The summer cannot come soon enough for Henry Uwadiae, a Class of 2014 basketball prospect who signed a national letter of intent with the Thundering Herd in November.
Before he enrolls at Marshall in August, however, Uwadiae will do something he has not done in five years.
"I look forward to spending time with my family," Uwadiae said of his parents and younger siblings, a brother and a sister. "I haven't seen them in so long. I will get to stay two or three weeks with them, so that will be nice. After that, I have to come back to Marshall and start working out with the team."
Nigeria -- Benin City, to be exact -- is home for Uwadiae, who is a 6-foot-11, 210-pound center at Kirkwood Community College in Cedar Rapids, Iowa.
Uwadiae grew up playing volleyball and running track. Standing 6-8 or 6-9 at the time, he began playing basketball when he was 16.
Coaches from Findlay Prep in Las Vegas discovered Uwadiae in Nigeria and offered him a scholarship to come to America.
Uwadiae accepted their offer. He told his parents, Henry and Caroline, goodbye at the airport in Nigeria and got on the airplane headed for America.
"That was really hard," said Uwadiae, who plans to eat a bunch of jollof rice and pounded yam, two of the Nigerian dishes he has missed the most, when he returns home. "That was the last time I saw them."
Uwadiae, whose favorite aspects of American life are freedom of speech, pizza and television, talks to his parents on Facebook "almost every day." They also call him on the telephone about three times per week.
Uwadiae, who will turn 21 this month, has had to learn almost everything about basketball since coming to America.
For example, in his first appearance at Findlay Prep, Uwadiae entered the game for the last two minutes of a blowout victory. The other team scored, and Uwadiae inbounded the ball to a teammate. No big deal except he did it from his spot in the paint rather than behind the baseline.
"The first time I played in America it was really shocking," said Uwadiae, who later played at United Faith Christian Academy and Evelyn Mack Academy, both of which are located in Charlotte, N.C. "I always thought basketball was a lot easier. Now, I realize there is more to it. There is a lot to learn. There is a lot to work on. It is just a process. I have come far. I have gotten a lot better. A lot, lot better. I still have my best basketball ahead of me."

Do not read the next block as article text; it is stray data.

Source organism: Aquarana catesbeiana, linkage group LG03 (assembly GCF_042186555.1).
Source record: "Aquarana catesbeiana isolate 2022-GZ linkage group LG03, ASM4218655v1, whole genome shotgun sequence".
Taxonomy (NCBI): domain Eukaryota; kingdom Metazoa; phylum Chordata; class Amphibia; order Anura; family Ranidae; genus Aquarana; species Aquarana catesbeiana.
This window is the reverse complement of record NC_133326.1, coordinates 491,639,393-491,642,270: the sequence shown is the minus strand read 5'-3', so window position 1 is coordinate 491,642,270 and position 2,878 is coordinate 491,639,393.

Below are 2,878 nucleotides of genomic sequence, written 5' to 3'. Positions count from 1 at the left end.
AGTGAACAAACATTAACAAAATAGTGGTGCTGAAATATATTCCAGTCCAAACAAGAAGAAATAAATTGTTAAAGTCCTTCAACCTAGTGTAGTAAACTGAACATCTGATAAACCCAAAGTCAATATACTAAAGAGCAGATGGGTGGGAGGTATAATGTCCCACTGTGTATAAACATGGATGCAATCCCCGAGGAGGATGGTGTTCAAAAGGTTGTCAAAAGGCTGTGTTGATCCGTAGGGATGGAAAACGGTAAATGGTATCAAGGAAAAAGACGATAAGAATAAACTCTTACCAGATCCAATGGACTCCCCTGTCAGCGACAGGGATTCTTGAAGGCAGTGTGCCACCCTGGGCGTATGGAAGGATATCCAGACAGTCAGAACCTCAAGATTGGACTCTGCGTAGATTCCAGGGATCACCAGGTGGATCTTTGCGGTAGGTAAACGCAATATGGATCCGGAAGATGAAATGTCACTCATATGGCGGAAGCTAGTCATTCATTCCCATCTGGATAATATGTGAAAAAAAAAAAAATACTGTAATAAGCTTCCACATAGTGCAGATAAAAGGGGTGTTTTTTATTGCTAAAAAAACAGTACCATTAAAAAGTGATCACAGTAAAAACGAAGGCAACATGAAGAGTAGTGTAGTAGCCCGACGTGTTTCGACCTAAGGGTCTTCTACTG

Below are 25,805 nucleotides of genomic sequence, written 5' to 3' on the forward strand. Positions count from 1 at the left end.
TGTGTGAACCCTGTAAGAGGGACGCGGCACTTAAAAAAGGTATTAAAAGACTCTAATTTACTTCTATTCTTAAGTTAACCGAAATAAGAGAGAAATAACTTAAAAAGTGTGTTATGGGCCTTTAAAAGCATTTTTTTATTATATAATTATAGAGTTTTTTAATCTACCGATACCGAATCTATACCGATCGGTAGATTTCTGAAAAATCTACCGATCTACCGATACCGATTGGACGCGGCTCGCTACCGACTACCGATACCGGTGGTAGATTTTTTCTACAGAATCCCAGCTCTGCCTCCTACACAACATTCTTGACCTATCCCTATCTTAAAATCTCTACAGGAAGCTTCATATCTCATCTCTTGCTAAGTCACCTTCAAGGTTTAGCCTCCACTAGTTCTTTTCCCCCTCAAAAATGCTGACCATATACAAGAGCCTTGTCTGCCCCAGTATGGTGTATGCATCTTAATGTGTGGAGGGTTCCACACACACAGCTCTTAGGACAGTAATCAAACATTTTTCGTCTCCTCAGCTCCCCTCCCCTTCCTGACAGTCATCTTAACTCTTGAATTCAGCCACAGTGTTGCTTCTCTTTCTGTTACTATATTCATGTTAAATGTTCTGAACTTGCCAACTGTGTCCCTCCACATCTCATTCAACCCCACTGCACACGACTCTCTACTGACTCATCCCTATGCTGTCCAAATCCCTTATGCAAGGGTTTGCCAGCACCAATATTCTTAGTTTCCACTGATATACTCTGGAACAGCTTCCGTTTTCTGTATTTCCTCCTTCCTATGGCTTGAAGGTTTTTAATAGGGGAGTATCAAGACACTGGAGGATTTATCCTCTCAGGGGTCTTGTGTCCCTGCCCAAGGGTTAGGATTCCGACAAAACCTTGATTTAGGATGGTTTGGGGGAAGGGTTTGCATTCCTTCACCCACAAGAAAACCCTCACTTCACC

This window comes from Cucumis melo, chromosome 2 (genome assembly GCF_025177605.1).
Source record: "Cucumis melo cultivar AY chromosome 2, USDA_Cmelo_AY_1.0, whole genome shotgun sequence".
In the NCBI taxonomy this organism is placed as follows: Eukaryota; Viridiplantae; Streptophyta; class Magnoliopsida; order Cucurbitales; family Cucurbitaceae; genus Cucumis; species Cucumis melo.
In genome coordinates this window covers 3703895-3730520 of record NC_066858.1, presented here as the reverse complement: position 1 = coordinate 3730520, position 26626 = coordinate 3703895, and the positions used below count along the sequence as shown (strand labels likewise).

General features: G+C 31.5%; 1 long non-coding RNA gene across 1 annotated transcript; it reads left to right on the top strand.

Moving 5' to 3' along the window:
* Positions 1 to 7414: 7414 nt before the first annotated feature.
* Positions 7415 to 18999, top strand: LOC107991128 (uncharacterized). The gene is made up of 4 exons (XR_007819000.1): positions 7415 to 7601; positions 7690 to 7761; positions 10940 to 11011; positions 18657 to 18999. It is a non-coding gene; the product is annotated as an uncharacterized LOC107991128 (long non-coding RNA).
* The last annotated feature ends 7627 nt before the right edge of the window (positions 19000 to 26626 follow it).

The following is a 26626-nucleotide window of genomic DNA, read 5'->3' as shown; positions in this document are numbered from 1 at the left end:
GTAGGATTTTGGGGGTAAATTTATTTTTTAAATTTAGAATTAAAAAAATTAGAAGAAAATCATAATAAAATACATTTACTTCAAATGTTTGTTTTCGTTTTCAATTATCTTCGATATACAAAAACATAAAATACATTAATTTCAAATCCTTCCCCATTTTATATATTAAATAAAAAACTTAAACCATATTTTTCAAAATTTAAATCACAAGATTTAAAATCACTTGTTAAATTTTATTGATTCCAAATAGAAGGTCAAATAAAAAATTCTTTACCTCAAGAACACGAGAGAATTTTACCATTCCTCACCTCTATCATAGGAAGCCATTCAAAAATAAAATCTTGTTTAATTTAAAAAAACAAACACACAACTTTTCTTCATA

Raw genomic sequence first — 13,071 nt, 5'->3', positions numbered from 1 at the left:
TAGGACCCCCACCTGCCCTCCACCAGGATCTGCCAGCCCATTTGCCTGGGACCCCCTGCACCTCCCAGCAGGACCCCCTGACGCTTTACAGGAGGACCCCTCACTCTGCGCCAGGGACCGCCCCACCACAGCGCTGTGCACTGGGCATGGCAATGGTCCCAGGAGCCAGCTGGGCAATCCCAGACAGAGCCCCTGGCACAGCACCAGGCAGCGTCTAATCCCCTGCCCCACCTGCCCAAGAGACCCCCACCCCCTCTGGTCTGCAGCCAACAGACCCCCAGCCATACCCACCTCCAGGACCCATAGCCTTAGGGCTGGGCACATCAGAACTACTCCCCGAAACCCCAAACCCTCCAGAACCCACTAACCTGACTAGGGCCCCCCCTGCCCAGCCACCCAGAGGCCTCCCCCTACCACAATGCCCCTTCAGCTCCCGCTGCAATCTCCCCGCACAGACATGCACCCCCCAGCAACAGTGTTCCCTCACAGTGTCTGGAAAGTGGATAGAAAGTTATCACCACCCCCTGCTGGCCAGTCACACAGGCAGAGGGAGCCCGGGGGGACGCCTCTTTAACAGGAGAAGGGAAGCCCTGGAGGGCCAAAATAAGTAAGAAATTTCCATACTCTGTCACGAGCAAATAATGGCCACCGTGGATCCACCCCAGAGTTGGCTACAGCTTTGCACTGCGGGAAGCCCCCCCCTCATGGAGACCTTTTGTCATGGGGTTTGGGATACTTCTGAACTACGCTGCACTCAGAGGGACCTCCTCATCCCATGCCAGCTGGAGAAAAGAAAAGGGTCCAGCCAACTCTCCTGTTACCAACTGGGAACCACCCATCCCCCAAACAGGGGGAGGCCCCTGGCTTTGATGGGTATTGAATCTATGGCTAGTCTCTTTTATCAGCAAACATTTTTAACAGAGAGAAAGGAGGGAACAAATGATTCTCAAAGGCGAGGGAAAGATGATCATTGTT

Marshall head coach Tom Herrion certainly hopes so. The Thundering Herd needs an intimidating post presence, one who can rebound and block shots.
"I really think I have the potential and they have the knowledge to develop me into a great player," said Uwadiae, who will have three seasons at the Conference USA school. "I look forward to playing there."
Uwadiae has played in eight games for Kirkwood this season, recording nine points, eight rebounds, seven personal fouls, six turnovers and two blocks in 30 minutes for the Eagles (10-3).
"We play against a bunch of guards and smaller post players," Uwadiae said, explaining his lack of playing time. "My coach doesn't get to put me out there a lot because of the mismatches. The other teams have 6-4 guards and 6-5 forwards, so it is hard for me to guard them. When I'm on the floor against guys who are my size, I do really well. I think I will do a lot better in college because there are more guys who are my size."
Uwadiae committed to Wichita State in 2011, but he could not enroll at the Missouri Valley Conference school because he was academically ineligible. Instead, Uwadiae went to Kirkwood, where he had to sit out the 2012-2013 season because of his academic issues.
Uwadiae said he picked Marshall because of the relationships he built with Herrion and assistant coach Josh King.
"I just liked the way they talked to me," said Uwadiae, who wants to major in international business and become a naval officer. "They told me they could make me a great player. They told me they don't want me; they need me. That is what I liked about it."
Uwadiae was one of three recruits to sign with Marshall in November. The other prospects were Shane Hall, a 6-9 forward from Johnson Central High School in Kentucky, and Jay Johnson, a 6-7 forward from John Logan College in Illinois.
"Henry is a very important addition to our program," Herrion said of Uwadiae, whom www.NextUpRecruits.com ranked No. 32 in its rankings of the top 50 junior college players for the 2013-14 season. "He has a ton of potential as he continues to develop. He will benefit from playing for a terrific young coach in Bryan Petersen at Kirkwood, and we are excited that he will have three years remaining when he enrolls at Marshall."
Jacob Messer is the managing editor for HerdNation.com. He can be reached by e-mail at firstname.lastname@example.org. All comments and feedback are welcome. - See more at: http://marshall.rivals.com/content.asp?CID=1599179#sthash.Rt8PbUX7.dpuf